Notre Dame (+7) at Stanford
Notre Dame first played Stanford way back in the 1924 Rose Bowl---the first ever bowl game in Fighting Irish history. Since then, Notre Dame has played the Cardinal 24 more times, including meetings in 21 out of the past 23 years.
Stanford has been ranked in four meetings with the Irish, including last year, while Notre Dame has been ranked coming into the game against the Cardinal on 13 occasions.
Saturday's matchup will be the first ever meeting between two ranked Notre Dame and Stanford teams.
The One Foot Down Stanford game preview will begin after the jump.
How Has Stanford Been Doing This Year?
The Cardinal opened up 2011 with a first-half schedule about as easy as anyone in the country.
They beat San Jose State 57-3 despite being only +136 in total yards, then traveled across the country to beat Duke by 30 while being +169 in total yards.
They were supposed to receive their first test of the season against Arizona in week three, but the Wildcats are currently 3-8 on the season and lost by 27 to Stanford (+234 yards).
The Cardinal then ran through three lower-tier Pac-12 teams, beating UCLA by 26 (+99 yards), Colorado by 41 (+289 yards), and Washington State by 30 points (+218 yards).
Washington was the best team they had played to date on October 22nd, but Stanford ran away with that game by 44 points while being +185 yards.
Despite a late-game pick six, Andrew Luck and Stanford were able to defeat USC in triple overtime (+84 yards) when the Trojans fumbled near the goal line. The Cardinal headed to Corvalis the next week, got off to a slow start, but ended up winning by 25 points (+222 yards).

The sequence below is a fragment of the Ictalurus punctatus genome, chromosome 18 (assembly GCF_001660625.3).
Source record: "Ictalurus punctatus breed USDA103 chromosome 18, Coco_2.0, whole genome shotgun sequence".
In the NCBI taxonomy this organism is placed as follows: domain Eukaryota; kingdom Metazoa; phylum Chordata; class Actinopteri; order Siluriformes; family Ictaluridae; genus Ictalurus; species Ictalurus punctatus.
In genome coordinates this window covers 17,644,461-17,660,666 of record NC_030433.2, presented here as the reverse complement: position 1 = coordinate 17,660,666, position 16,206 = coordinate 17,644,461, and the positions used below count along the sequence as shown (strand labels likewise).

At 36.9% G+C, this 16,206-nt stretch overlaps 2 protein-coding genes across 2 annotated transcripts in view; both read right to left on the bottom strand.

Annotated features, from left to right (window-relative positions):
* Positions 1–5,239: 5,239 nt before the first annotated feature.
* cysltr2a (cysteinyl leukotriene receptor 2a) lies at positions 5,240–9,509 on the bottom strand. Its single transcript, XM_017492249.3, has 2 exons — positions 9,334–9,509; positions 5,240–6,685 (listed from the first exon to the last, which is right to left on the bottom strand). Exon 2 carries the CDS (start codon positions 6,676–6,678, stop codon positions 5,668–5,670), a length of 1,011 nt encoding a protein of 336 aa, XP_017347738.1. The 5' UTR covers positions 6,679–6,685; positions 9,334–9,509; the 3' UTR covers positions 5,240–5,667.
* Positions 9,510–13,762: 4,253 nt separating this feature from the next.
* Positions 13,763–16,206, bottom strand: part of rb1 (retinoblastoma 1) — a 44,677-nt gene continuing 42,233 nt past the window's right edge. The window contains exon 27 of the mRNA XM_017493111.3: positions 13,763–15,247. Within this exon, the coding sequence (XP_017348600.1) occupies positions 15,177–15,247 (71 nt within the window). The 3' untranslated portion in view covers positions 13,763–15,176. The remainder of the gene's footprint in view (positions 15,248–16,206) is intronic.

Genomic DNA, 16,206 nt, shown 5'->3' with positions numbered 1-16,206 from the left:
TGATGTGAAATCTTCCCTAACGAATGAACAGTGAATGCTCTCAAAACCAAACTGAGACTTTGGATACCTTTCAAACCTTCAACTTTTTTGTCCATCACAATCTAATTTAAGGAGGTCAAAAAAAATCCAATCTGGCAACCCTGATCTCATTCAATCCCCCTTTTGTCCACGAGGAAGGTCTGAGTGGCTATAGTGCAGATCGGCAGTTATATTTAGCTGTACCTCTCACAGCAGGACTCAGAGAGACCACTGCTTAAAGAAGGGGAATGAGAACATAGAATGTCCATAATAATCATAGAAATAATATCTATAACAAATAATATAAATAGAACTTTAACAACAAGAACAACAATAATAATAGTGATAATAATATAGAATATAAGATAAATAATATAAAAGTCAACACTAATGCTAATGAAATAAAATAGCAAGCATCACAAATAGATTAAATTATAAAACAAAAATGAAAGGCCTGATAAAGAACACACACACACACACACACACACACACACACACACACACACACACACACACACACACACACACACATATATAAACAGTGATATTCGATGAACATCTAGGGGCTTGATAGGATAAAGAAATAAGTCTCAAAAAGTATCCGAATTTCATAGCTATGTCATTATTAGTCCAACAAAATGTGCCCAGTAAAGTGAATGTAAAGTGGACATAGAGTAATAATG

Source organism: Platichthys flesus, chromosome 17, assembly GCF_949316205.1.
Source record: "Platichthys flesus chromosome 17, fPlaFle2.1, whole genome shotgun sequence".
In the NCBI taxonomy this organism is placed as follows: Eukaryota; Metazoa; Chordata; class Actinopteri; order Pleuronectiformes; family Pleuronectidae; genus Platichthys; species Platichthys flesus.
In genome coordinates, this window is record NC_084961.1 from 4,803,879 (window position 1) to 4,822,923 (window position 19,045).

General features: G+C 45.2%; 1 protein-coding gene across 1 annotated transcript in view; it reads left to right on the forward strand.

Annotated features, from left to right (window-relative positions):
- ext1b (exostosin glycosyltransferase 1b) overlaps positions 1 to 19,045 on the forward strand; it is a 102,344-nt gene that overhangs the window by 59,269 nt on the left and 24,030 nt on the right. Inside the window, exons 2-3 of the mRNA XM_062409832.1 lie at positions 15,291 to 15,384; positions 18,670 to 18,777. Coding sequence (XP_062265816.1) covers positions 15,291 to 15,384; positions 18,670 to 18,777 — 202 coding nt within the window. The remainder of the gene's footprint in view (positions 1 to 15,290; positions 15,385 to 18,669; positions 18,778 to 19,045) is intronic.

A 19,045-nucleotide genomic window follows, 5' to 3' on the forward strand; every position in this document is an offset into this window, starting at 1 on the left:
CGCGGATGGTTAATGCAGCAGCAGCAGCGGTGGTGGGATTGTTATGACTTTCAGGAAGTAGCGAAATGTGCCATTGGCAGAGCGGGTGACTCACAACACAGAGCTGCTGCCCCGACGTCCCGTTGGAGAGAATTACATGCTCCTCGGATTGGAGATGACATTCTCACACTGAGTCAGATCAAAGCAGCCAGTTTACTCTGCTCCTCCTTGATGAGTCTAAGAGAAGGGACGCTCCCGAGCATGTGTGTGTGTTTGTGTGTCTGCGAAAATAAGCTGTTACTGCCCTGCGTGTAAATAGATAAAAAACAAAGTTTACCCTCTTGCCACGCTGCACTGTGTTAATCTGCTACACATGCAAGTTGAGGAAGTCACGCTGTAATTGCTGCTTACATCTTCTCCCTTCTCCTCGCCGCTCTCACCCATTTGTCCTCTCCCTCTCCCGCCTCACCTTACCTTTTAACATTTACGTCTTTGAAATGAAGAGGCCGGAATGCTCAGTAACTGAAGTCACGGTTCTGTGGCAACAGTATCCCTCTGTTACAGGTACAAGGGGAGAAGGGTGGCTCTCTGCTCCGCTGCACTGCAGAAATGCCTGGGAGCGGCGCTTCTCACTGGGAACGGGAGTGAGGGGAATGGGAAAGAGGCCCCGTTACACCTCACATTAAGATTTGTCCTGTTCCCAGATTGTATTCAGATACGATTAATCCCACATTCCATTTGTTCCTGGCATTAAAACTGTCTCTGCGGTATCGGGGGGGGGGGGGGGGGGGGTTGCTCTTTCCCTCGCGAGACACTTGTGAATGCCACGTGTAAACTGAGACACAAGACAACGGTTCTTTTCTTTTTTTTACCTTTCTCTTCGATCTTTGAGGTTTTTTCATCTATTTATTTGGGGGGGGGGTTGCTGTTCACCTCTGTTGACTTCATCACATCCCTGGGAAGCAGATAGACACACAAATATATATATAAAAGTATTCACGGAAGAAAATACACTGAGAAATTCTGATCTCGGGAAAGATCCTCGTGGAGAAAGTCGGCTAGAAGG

Two weeks ago Stanford suffered their first and only loss of the season to Oregon---thanks to 5 turnovers. The Ducks were only +2 in yards but built a lead that couldn't be overcome by Luck & Co.
Last week Stanford had a much-too-close game against main rival California, ultimately winning by 3 points and being only +45 in total yards.
The Cardinal come into this game with a 10-1 record and ranked 6th in the BCS, 4th in the AP, and 5th in the Coaches Poll.
Notre Dame Defense vs. Stanford Offense
The Cardinal have broken in three new starters along the offensive line this season, but also return a pair of the nation's best linemen.
Senior left tackle Johnathan Martin is a 1st team All-Pac-12 player as is senior right guard David DeCastro. Both players are ranked third overall nationally at tackle and guard respectively, as draft eligible players by Phil Steele.
At running back Stanford is led by junior Stepfan Taylor---in the middle of back-to-back 1,000 yard seasons. He currently has 1,036 yards on 186 carries (5.6 average) with 8 touchdowns---eerily similar numbers to Cierre Wood---so you know Taylor is good.
Junior Tyler Gaffney (415 yards on 64 carries with 7 TD) and sophomore Anthony Wilkerson (275 yards on 52 carries with 3 TD) also are very productive from the backfield, as is 5th year senior Jeremy Stewart (173 yards on 44 carries with 8 TD) who is used in many short-yardage situations.
We all know about senior quarterback Andrew Luck. His numbers read as thus: 2,937 yards passing, 241 completions on 343 attempts (70.3%) with 31 touchdowns and only 8 interceptions. Don't forget Luck can pull the ball down too, coming into this tilt with 133 yards on 39 carries and two scores.
What's amazing about the Stanford offense is how little the receivers are used---instead the Cardinal utilize the tight end probably more than any team in the country.